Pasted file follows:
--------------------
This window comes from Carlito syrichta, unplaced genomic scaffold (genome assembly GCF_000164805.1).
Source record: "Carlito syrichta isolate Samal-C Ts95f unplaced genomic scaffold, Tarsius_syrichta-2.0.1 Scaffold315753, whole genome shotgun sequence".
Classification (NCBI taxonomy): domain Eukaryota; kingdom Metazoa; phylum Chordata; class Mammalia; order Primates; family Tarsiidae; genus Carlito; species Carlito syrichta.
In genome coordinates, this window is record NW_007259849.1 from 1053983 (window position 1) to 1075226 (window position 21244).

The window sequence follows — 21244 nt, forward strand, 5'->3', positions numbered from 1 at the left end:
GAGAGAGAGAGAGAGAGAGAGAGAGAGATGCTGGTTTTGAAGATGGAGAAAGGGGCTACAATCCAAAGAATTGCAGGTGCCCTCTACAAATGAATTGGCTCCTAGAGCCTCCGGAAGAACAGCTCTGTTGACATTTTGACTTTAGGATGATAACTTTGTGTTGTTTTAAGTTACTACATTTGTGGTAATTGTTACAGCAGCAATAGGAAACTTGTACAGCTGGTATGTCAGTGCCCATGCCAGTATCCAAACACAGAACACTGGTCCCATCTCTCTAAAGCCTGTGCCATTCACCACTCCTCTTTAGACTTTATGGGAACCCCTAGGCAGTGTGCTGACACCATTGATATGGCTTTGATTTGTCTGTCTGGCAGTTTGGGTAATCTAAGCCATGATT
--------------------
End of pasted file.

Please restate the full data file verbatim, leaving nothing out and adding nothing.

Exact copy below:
This window comes from Carlito syrichta, unplaced genomic scaffold (genome assembly GCF_000164805.1).
Source record: "Carlito syrichta isolate Samal-C Ts95f unplaced genomic scaffold, Tarsius_syrichta-2.0.1 Scaffold315753, whole genome shotgun sequence".
Classification (NCBI taxonomy): domain Eukaryota; kingdom Metazoa; phylum Chordata; class Mammalia; order Primates; family Tarsiidae; genus Carlito; species Carlito syrichta.
In genome coordinates, this window is record NW_007259849.1 from 1053983 (window position 1) to 1075226 (window position 21244).

The window sequence follows — 21244 nt, forward strand, 5'->3', positions numbered from 1 at the left end:
GAGAGAGAGAGAGAGAGAGAGAGAGAGATGCTGGTTTTGAAGATGGAGAAAGGGGCTACAATCCAAAGAATTGCAGGTGCCCTCTACAAATGAATTGGCTCCTAGAGCCTCCGGAAGAACAGCTCTGTTGACATTTTGACTTTAGGATGATAACTTTGTGTTGTTTTAAGTTACTACATTTGTGGTAATTGTTACAGCAGCAATAGGAAACTTGTACAGCTGGTATGTCAGTGCCCATGCCAGTATCCAAACACAGAACACTGGTCCCATCTCTCTAAAGCCTGTGCCATTCACCACTCCTCTTTAGACTTTATGGGAACCCCTAGGCAGTGTGCTGACACCATTGATATGGCTTTGATTTGTCTGTCTGGCAGTTTGGGTAATCTAAGCCATGATT